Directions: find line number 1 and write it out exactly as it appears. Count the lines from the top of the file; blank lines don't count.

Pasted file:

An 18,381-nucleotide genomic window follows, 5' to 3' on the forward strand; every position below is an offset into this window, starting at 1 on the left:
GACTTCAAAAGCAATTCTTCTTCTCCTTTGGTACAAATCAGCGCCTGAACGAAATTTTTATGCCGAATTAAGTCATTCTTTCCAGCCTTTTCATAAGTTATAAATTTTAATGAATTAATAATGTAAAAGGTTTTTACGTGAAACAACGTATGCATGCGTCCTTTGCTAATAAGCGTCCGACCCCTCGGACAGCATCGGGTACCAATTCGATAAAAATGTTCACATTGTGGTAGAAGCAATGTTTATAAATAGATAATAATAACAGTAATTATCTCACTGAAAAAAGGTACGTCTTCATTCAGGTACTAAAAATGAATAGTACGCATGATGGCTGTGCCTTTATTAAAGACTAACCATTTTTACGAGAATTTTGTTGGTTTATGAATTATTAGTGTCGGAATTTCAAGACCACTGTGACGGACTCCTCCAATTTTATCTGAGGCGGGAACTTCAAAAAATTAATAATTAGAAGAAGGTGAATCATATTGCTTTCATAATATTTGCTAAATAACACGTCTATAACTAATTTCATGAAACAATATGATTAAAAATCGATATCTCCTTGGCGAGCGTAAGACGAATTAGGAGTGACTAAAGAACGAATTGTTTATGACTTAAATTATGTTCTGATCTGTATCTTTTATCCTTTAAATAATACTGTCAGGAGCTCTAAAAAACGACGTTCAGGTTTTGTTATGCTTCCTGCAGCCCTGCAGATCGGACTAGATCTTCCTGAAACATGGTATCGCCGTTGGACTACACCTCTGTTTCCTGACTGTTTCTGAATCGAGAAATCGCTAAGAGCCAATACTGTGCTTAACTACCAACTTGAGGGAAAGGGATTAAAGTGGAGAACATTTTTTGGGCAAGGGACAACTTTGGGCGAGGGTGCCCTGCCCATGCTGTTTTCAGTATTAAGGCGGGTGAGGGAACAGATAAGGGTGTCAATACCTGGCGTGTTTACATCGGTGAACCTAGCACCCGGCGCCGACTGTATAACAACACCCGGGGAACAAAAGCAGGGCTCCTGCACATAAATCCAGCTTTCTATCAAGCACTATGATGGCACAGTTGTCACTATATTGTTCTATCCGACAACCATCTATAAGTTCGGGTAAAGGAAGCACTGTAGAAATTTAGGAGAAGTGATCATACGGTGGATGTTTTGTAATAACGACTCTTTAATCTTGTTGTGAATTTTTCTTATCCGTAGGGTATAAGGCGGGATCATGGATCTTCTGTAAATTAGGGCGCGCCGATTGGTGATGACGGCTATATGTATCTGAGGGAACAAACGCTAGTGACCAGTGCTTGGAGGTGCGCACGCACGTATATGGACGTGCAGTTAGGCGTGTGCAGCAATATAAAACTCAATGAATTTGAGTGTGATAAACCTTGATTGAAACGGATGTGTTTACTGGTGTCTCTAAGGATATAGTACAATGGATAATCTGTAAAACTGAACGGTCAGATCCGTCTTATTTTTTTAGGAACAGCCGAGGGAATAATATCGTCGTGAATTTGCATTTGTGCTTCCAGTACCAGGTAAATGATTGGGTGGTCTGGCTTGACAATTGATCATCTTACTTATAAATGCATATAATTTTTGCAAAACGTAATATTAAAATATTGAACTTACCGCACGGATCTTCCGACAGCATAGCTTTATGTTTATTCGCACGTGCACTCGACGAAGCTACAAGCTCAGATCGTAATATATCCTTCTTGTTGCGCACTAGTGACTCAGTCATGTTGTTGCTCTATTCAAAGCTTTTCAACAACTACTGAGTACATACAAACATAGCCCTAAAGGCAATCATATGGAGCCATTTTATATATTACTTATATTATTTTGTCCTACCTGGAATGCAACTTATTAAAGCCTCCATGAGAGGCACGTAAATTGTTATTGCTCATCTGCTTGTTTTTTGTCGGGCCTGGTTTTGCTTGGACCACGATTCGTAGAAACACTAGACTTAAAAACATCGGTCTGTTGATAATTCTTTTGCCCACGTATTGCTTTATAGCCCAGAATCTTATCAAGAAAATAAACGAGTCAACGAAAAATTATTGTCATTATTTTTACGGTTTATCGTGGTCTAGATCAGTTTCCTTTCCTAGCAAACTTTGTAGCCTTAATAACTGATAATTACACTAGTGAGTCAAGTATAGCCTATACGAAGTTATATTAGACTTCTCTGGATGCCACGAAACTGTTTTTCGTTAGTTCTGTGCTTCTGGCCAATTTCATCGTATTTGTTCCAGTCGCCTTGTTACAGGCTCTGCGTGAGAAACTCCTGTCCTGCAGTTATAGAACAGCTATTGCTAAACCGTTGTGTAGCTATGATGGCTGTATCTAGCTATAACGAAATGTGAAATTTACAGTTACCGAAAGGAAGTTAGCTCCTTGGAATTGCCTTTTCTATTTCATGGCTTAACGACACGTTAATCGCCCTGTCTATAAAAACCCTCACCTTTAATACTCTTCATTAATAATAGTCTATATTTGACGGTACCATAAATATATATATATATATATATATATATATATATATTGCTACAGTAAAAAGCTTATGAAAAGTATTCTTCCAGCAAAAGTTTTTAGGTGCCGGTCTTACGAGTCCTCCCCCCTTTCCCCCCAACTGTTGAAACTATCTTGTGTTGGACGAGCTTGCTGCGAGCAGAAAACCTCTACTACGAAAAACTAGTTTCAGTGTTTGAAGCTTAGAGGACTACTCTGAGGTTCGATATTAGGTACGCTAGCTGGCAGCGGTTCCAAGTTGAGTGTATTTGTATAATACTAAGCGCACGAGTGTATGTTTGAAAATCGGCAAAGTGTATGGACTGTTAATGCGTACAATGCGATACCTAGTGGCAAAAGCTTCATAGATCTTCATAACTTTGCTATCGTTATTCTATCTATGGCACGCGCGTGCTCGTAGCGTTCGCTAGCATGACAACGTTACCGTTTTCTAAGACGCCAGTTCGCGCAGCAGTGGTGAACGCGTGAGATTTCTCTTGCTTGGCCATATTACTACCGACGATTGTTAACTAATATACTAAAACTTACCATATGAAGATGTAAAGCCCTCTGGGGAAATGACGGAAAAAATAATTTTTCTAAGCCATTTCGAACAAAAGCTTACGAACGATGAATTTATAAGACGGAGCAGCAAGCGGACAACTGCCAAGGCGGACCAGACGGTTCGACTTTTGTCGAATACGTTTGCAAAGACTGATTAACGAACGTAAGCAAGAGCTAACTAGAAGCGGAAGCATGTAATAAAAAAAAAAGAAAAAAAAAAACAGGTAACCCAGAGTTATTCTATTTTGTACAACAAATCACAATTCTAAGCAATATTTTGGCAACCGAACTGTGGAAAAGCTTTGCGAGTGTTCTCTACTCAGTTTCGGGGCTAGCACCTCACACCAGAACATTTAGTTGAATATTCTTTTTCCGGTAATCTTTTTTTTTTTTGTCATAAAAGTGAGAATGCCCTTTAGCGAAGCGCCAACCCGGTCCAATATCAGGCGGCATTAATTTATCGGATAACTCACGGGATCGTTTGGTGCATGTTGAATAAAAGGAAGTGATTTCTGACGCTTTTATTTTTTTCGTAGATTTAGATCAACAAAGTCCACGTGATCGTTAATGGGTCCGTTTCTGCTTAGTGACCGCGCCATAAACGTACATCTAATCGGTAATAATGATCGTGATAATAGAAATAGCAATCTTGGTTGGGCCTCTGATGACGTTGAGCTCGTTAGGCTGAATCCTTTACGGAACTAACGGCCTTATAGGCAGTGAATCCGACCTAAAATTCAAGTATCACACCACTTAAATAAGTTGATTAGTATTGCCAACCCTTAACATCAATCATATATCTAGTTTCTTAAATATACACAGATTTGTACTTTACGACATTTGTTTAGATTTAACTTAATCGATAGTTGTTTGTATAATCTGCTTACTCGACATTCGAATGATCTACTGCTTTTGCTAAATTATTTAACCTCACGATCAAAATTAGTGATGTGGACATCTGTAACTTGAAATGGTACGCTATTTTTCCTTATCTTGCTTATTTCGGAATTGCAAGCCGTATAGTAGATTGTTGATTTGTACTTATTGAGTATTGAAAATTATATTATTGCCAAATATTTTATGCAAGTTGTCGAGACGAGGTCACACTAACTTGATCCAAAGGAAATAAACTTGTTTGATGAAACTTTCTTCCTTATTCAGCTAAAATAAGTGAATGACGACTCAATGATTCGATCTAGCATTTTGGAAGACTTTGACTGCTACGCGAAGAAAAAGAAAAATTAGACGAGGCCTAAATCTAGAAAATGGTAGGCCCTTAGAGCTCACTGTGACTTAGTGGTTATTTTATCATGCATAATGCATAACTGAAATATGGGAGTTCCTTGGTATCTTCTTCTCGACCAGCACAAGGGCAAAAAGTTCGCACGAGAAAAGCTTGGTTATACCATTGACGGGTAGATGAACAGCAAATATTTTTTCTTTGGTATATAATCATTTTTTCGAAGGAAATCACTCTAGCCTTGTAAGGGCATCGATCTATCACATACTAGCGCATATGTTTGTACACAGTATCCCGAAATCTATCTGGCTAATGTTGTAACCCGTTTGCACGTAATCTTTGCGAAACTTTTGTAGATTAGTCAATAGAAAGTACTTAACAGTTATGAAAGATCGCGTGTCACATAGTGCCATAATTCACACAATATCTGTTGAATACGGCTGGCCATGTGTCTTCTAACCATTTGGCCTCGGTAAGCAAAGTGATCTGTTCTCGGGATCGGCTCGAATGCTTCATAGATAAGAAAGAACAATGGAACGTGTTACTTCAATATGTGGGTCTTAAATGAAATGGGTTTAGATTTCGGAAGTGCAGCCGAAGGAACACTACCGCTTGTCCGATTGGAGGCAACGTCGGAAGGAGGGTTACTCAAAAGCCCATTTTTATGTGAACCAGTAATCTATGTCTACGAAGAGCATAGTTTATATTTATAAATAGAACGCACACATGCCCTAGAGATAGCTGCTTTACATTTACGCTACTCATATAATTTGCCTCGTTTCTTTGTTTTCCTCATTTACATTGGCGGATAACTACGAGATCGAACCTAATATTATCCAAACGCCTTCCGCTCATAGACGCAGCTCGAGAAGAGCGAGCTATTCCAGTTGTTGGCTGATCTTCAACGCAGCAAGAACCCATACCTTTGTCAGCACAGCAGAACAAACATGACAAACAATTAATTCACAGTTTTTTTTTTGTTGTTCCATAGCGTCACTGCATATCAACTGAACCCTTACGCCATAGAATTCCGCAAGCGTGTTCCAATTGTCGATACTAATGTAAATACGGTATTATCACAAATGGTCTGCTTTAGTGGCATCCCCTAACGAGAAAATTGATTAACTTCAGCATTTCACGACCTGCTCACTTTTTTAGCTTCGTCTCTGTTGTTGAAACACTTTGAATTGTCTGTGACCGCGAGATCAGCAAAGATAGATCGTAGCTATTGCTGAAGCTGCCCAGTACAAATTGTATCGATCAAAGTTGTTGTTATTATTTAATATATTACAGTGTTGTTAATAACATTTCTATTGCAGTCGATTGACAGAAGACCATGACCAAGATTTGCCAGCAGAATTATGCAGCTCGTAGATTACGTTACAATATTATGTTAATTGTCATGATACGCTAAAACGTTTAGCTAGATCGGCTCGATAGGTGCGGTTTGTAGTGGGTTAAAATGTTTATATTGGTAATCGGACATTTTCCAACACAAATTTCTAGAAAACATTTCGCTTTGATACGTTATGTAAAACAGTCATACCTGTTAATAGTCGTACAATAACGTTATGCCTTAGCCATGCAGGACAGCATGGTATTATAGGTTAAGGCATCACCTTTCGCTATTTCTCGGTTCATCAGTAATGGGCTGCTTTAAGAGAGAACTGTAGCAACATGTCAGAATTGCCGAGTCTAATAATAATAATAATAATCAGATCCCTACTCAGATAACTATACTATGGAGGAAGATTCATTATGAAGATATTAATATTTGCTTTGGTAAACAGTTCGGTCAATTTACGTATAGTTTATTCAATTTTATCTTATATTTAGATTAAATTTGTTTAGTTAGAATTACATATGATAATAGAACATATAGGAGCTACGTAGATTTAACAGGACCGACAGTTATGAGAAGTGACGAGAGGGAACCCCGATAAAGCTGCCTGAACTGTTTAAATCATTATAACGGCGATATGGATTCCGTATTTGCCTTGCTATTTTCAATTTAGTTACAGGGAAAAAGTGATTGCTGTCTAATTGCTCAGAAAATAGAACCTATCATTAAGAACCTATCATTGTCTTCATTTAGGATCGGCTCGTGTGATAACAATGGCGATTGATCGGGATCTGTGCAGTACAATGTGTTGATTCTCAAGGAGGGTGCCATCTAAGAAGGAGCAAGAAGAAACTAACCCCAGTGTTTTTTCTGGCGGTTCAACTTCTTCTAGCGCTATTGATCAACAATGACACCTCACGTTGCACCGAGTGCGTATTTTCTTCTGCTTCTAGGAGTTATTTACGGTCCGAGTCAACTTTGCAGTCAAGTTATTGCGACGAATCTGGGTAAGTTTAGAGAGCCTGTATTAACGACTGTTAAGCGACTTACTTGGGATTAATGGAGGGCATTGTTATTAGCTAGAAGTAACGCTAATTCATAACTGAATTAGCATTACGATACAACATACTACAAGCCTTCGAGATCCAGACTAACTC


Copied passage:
An 18,381-nucleotide genomic window follows, 5' to 3' on the forward strand; every position below is an offset into this window, starting at 1 on the left: